Description: Revised edition. "This bulletin applies both to the western portions of the United States in which ordinary farm crops are grown largely under irrigation and to western Oregon and Washington where irrigation is not essential for strawberry production but may be profitable. It describes methods practiced in the more important commercial strawberry-growing districts of the West; it aims to aid those persons familiar only with local and perhaps unsatisfactory methods, as well as inexperienced prospective growers. The fundamental principles of the irrigation of strawberries are substantially the same as those of irrigating other crops. Details must necessarily be governed largely by the character of the crop grown. Since strawberries in the humid areas frequently suffer from drought which causes heavy losses in the developing fruit, the information may prove suggestive to many growers in those areas who could install irrigation systems at small expense. This bulletin gives information on soils and their preparation, different training systems, propagation, planting, culture, the leading varieties, harvesting, shipping, and utilization." -- p. ii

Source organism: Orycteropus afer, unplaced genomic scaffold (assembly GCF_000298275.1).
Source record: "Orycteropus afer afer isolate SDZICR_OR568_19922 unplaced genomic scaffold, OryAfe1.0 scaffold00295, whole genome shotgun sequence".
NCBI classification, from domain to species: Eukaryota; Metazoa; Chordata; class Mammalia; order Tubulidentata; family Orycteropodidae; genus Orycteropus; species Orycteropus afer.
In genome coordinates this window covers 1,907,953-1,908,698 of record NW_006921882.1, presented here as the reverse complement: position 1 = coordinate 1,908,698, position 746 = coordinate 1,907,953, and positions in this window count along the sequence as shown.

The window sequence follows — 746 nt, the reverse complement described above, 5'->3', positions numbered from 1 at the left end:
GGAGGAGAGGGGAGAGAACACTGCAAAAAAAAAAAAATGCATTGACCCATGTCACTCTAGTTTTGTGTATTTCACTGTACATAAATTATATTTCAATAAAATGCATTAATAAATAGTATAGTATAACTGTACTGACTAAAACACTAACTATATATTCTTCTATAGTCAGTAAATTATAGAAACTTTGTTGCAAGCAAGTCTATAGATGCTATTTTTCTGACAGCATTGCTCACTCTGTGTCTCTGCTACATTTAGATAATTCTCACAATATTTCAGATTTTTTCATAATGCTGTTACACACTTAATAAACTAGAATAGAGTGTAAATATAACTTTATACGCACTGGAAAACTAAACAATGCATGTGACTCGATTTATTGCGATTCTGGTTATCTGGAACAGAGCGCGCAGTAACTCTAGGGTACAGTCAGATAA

Date: 1933
Creator: Darrow, George M. (George McMillan), 1889-
Partner: UNT Libraries Government Documents Department

Strawberry Culture: Western United States